Yesterday’s camper was happy if they got two minutes of hot running water and a campfire pit. Today’s camper wants that — and 24/7 access to NetFlix.

For many years we have tried everything to provide good WiFi for our guests. We have been unsuccessful. We threw thousands of dollars at repeaters, extenders, modems, routers, antennae, professional installations, and satellite.

Frustrated, I slowly began to realize that we would never be successful and simply said we had no WiFi. This was better than receiving complaints.

I heard numerous times from guests who said they had a good signal from their outside picnic table but had no signal inside their rig. I learned through years of investigation that rigs sporting their own antenna mounted on the top of their camper had a great signal.

Your RV is essentially shielding you from outside WiFi signals (and other signals, too). While trees are bad for long-range WiFi, worse off are metals like aluminum and steel. Add to that the fiberglass, furniture and kitchen appliances in the camper and you have a recipe for poor reception.

The field of WiFi antennas, especially long-range WiFi, is a very narrow niche where even your “techie relative” will have a tough time making it work. If you think it’s difficult to understand WiFi for a millennial tech guru, imagine how the typical person comes to make important decisions regarding what antenna to use, what router, what cables and access points to install. Most campgrounds rely on someone they pay a hefty price to install the antenna network, and these companies don’t always source the best equipment either.


Now that many cell phone providers are enabling WiFi calling and texting, we’ve reached a new frontier. A smartphone is now the Swiss Army Knife of electronics. So just follow these simple steps, and you will enjoy a richer 21st-Century camping experience. Campground WiFi is suddenly “old school!” Who would’ve thought?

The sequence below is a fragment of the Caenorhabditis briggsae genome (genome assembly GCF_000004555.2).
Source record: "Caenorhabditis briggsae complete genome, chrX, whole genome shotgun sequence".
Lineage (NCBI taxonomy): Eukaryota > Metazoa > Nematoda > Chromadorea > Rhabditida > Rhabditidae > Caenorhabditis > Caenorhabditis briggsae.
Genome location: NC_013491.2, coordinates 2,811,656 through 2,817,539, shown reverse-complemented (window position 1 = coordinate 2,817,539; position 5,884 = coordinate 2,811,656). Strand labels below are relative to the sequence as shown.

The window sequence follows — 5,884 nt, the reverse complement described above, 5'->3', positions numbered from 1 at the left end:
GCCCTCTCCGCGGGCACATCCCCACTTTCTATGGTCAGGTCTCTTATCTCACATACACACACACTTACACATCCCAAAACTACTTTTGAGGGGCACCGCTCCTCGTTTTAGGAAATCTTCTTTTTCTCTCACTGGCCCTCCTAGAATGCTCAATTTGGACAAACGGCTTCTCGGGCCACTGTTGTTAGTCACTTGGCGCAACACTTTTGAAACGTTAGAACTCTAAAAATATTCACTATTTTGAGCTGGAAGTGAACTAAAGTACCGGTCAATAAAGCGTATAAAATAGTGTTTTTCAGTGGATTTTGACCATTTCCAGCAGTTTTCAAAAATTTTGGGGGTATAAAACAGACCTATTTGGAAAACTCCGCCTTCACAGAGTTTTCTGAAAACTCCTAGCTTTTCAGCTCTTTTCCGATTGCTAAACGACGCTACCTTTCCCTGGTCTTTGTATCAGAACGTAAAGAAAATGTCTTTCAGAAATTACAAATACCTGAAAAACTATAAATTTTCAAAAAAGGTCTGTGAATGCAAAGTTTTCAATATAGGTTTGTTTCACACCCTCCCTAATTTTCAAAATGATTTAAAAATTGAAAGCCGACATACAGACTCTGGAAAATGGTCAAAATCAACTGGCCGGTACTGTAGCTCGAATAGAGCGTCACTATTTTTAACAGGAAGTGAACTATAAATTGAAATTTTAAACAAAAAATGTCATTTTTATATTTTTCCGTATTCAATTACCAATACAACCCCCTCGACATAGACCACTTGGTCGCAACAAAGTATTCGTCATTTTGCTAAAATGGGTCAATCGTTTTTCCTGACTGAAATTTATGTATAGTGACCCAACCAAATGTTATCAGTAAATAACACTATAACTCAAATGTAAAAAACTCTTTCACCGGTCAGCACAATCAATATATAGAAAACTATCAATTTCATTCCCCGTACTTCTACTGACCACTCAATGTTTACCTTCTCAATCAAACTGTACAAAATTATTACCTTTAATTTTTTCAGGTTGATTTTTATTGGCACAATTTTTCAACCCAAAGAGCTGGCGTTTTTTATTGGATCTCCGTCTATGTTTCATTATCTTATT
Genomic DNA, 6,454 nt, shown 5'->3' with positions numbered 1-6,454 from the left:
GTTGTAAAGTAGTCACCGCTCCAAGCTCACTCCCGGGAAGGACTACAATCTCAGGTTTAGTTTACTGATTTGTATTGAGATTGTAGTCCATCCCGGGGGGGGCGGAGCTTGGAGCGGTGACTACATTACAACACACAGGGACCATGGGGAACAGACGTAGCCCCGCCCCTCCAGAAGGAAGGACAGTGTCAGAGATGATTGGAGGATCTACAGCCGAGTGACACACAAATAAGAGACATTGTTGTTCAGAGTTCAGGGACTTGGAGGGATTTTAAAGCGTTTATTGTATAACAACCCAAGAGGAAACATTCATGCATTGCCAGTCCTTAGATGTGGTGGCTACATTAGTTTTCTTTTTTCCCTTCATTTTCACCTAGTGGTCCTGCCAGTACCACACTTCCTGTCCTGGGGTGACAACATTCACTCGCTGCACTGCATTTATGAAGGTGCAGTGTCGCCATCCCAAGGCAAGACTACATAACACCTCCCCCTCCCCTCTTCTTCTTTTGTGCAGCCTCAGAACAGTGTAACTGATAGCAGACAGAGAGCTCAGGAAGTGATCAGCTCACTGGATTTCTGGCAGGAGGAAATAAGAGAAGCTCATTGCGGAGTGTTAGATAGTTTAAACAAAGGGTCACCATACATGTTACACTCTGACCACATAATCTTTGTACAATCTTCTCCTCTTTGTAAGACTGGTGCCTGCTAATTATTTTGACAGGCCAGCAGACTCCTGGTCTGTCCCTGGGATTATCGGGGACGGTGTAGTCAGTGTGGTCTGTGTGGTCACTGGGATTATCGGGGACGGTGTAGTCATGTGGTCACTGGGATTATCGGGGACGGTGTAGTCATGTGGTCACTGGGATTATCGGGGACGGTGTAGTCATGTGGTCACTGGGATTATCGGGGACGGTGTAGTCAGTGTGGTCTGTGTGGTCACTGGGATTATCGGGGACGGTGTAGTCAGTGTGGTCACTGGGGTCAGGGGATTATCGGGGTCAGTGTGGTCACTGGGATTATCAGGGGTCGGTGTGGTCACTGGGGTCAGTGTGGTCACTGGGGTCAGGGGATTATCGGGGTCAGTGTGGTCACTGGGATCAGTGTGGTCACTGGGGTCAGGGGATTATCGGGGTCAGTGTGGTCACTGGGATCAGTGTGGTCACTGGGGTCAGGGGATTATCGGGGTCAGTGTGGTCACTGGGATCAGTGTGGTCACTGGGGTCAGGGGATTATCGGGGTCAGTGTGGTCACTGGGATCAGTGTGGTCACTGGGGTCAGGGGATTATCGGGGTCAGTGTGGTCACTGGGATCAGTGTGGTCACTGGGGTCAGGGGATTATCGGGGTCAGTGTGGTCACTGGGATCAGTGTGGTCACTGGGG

1. If you think your cell phone is sufficient for your “net” needs, you’re good.
2. If you want the option of getting a tremendously better signal at campgrounds that have WiFi, then do yourself a favor and get a good outside receiver antenna. You can find them online. We recommend the Alfa Wifi Camp Pro 2 Long Range Wifi Repeater Kit R36a + Tube Booster. The WiFi CampPro 2 is professionally designed to receive remote weak WiFi signals and enhance it to make your own hotspot for Internet access. WiFi CampPro 2 is ideal to use on boats, RVs and camping sites, or public areas without physical cable for Internet access. They run around $35 and are easily installed, enhance your rig’s value and are omnidirectional. You don’t have to point it at the source.
3. If you are at the Pegasus Farm Campground and do not want to use your smart phone’s data usage, there are some good WiFi public places. McDonald’s has the best WiFi. Mama Mia Pie & Pasta not only has WiFi but authentic Italian food. Both places are in your welcome package when you make an online reservation with Pegasus Farm Campground.

So be nice to your friendly campground staff in any campground, it’s not their fault you can’t stream the latest Game of Thrones episode.